BBC NEWS Americas Africa Europe Middle East South Asia Asia Pacific Somali Swahili French Great Lakes Hausa Portugeuse
BBCi NEWS   SPORT   WEATHER   WORLD SERVICE   A-Z INDEX     

BBC News World Edition
 You are in: Africa  
News Front Page
Africa
Americas
Asia-Pacific
Europe
Middle East
South Asia
UK
Business
Entertainment
Science/Nature
Technology
Health
-------------
Talking Point
-------------
Country Profiles
In Depth
-------------
Programmes
-------------
BBC Sport
BBC Weather
SERVICES
-------------
LANGUAGES
EDITIONS
Wednesday, 3 July, 2002, 12:53 GMT 13:53 UK
Poll fears in Ivory Coast
Government supporters protesting decision to grant nationality to Ouattara
Some Ivorians still question Ouattara's nationality
Ivory Coast opposition leader Alassane Ouattara has urged the government to relax voting rules to prevent this weekend's district elections descending into chaos.


If I cannot vote, it is clear these are not fair elections

Alassane Ouattara
Mr Ouattara says he is concerned that up to 40% of voters could be disenfranchised because they have not yet been issued with new identity cards.

Sunday's elections for 58 new district councils are the last in a series of polls to establish civilian rule after a military coup in 1999, and are seen as a crucial test for the new administration in the world's top cocoa producer.

Mr Ouattara's party boycotted presidential and parliamentary polls in 2000 after he was blocked from standing on the grounds he came from neighbouring Burkina Faso and not Ivory Coast.

But a judge gave him his nationality certificate last weekend, sending thousands of loyalists into Ivory Coast's biggest city Abidjan, cheering and chanting his name.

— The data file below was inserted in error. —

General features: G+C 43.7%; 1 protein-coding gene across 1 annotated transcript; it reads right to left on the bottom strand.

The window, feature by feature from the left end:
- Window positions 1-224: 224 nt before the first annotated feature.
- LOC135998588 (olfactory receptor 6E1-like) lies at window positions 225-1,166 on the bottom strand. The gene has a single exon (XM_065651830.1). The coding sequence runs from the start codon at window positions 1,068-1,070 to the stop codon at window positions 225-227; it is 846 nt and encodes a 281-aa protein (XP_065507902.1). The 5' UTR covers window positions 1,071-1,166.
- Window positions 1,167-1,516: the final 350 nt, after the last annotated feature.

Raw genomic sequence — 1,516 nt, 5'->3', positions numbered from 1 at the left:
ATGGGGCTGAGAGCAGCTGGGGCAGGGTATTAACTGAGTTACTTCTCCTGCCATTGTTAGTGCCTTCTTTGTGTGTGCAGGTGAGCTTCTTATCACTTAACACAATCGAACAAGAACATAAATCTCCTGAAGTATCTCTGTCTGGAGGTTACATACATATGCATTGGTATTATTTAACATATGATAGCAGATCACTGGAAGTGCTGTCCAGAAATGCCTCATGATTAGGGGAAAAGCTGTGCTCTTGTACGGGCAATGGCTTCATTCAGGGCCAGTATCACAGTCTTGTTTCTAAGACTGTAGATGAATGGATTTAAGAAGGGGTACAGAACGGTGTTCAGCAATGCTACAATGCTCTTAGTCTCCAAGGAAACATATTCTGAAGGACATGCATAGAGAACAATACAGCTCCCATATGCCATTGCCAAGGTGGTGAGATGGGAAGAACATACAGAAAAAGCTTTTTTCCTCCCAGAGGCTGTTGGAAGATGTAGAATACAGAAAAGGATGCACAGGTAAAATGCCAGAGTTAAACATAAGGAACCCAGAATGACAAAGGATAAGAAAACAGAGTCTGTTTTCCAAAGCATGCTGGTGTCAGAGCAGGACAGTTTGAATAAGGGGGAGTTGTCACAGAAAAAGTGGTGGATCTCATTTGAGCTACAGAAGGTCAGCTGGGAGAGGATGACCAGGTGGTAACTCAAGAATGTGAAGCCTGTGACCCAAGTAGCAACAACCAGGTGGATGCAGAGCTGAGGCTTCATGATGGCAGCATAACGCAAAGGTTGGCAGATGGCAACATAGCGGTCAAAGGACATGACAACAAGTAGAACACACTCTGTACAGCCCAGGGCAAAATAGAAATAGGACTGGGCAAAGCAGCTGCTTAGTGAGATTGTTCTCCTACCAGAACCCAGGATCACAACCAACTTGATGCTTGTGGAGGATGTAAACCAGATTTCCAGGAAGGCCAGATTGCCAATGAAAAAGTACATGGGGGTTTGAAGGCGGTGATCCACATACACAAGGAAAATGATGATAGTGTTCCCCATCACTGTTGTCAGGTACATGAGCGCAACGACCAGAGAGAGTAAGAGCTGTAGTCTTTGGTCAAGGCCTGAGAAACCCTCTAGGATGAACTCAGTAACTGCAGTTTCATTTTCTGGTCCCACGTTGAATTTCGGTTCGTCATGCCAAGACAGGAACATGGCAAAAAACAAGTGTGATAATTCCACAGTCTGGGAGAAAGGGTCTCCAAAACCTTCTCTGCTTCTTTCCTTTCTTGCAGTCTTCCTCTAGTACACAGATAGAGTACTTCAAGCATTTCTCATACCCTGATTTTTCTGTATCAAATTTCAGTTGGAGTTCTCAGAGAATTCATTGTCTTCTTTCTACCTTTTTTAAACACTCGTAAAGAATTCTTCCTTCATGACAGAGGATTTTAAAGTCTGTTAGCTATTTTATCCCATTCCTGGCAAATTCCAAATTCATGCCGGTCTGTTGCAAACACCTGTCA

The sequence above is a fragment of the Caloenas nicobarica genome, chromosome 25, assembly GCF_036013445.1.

However supporters of President Laurent Gbagbo were angered by the decisions and they have been holding counter-demonstrations.

Mounting tension

"I think we have to be reasonable... that identification papers used in previous elections can be used now to avoid disorder on 7 July," Mr Ouattara is quoted by Reuters news agency as having told journalists.

A burnt church in the central cocoa town of Daloa
Muslims and Christians have clashed in central Ivory Coast

In local elections in March 2001 his Rally of the Republicans (RDR) won more town halls than any other party.

Since then Mr Ouattara has been branding the Mr Gbagbo's administration "a minority government".

Tension has mounted ahead of the district election.

Six people died in the central cocoa-producing town of Daloa after supporters of Mr Ouattara, a northern Muslim, clashed with the mainly Christian Bete, - President Laurent Gbagbo's ethnic group.

The BBC's Katharine Davenport in Abidjan says anger against the judges' decision to grant Mr Ouattara his nationality papers is still running high in the capital.

Government supporters have accused the judges of corruption.

Alassane Ouattara
Ouattara's fate still hangs in the balance after missing presidential and parliamentary polls

Some 300 people were killed in violence during elections in 2000, and some diplomats worry there could be bloodshed if those allowed to vote in previous elections are barred this time.

Correspondents say even with his nationality papers, Mr Ouattara is unsure whether he can stand for president or parliament - or indeed vote on Sunday.

"If I'm in Abidjan, I will go with all these documents, my passport, my (expired) yellow identity card," he told reporters at his plush mansion in the port city.

"And if I cannot vote, it is clear these are not fair elections."

Troubled times for West Africa's most prosperous nation

Analysis

Key players
See also:

10 Dec 00 | Africa
28 Oct 00 | Africa
05 Jul 00 | Africa
Internet links:


The BBC is not responsible for the content of external internet sites

Links to more Africa stories are at the foot of the page.


E-mail this story to a friend

Links to more Africa stories

© BBC ^^ Back to top

News Front Page | Africa | Americas | Asia-Pacific | Europe | Middle East |
South Asia | UK | Business | Entertainment | Science/Nature |
Technology | Health | Talking Point | Country Profiles | In Depth |
Programmes